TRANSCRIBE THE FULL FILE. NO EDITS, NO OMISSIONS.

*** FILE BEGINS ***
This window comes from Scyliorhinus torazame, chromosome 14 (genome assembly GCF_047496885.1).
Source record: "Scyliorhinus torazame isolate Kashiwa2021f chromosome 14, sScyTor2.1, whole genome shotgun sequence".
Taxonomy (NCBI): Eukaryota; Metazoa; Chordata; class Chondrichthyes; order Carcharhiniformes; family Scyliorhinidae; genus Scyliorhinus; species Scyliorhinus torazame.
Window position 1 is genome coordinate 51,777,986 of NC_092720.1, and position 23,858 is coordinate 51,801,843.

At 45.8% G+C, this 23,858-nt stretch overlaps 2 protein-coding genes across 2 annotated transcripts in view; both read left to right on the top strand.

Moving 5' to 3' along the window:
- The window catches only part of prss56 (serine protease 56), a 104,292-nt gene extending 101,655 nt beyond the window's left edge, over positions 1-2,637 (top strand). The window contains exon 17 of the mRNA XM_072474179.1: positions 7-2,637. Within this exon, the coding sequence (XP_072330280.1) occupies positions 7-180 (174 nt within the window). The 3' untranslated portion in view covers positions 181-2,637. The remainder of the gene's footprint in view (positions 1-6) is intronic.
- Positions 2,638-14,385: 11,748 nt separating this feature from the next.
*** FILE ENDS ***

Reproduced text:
This window comes from Scyliorhinus torazame, chromosome 14 (genome assembly GCF_047496885.1).
Source record: "Scyliorhinus torazame isolate Kashiwa2021f chromosome 14, sScyTor2.1, whole genome shotgun sequence".
Taxonomy (NCBI): Eukaryota; Metazoa; Chordata; class Chondrichthyes; order Carcharhiniformes; family Scyliorhinidae; genus Scyliorhinus; species Scyliorhinus torazame.
Window position 1 is genome coordinate 51,777,986 of NC_092720.1, and position 23,858 is coordinate 51,801,843.

At 45.8% G+C, this 23,858-nt stretch overlaps 2 protein-coding genes across 2 annotated transcripts in view; both read left to right on the top strand.

Moving 5' to 3' along the window:
- The window catches only part of prss56 (serine protease 56), a 104,292-nt gene extending 101,655 nt beyond the window's left edge, over positions 1-2,637 (top strand). The window contains exon 17 of the mRNA XM_072474179.1: positions 7-2,637. Within this exon, the coding sequence (XP_072330280.1) occupies positions 7-180 (174 nt within the window). The 3' untranslated portion in view covers positions 181-2,637. The remainder of the gene's footprint in view (positions 1-6) is intronic.
- Positions 2,638-14,385: 11,748 nt separating this feature from the next.